Why have 400 dolphins washed up dead on beaches in Peru?



More than 400 dolphins washed up on beaches in Peru last month, leaving scientists and marine biologists baffled.

Peruvian Sea Institute (IMARPE) official Jaime de la Cruz, in Chiclayo, said the bodies have been found across the northern departments of Piura and Lambayeque, and that samples of the animals' remains were sent to Lima for autopsies.

Carlos Yaipen, a marine veterinarian at the NGO Sea Animal Conservation Scientific Group (ORCA), told the Daily Telegraph that a couple of possible causes have been suggested.

Local reports have speculated that toxic algae is responsible, but Mr Yaipen highlighted that humans would also be affected as they ate animals from the sea.

He thought perhaps the dolphins could have had a tragic reaction to acoustic impact from oil companies doing exploratory drilling in the area.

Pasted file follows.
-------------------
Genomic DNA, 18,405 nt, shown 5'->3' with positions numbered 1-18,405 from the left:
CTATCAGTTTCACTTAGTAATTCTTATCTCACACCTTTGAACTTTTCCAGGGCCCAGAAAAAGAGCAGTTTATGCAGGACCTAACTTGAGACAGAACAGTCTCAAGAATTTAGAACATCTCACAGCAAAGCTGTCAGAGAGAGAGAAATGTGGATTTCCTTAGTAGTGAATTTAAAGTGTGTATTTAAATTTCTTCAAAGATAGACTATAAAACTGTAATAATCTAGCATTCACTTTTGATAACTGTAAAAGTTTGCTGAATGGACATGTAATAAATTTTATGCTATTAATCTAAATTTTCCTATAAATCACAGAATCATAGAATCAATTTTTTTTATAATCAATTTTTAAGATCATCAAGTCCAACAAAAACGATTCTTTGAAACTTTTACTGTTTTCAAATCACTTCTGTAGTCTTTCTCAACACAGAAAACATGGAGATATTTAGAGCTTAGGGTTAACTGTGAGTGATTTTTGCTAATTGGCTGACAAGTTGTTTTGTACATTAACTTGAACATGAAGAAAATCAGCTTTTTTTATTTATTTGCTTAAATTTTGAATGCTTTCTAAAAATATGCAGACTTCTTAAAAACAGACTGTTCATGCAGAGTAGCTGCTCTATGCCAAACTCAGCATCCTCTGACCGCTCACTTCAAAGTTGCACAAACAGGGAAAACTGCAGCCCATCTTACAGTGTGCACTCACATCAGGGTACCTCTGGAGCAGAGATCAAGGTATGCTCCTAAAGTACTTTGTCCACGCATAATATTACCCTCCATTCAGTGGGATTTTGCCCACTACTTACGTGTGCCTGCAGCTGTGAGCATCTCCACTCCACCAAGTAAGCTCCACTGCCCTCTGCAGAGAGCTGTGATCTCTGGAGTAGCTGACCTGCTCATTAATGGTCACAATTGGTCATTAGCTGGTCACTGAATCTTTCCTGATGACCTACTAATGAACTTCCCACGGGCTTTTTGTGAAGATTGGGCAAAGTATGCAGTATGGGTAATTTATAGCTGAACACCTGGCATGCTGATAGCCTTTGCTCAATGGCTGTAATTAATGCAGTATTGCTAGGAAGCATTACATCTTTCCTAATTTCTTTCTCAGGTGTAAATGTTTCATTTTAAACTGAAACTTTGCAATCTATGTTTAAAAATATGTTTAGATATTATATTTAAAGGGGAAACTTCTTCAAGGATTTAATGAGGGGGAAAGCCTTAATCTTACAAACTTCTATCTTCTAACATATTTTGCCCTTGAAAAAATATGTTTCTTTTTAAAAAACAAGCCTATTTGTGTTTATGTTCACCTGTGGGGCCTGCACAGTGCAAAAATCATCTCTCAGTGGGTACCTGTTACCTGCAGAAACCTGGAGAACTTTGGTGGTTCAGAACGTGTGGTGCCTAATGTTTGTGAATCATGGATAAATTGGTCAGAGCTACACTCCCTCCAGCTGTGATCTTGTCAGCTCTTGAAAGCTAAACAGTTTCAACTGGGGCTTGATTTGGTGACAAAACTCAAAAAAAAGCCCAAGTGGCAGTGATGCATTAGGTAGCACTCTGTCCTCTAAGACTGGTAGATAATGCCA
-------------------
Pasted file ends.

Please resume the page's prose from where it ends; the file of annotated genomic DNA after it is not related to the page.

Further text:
Back in 2012, authorities failed to establish the cause of the death of 870 dolphins in the same region after tests came back inconclusive.

Officials are now performing autopsies on the latest dolphins found dead, but according to the Independent, determining their cause of death is "complicated" in Peru because government laboratories only have three or four of the approximately 100 chemical reagents in the world that can determine the cause of death.

The Jakarta Post reports that autopsy results are expected in two weeks, and examinations will focus on lungs, kidneys and livers.

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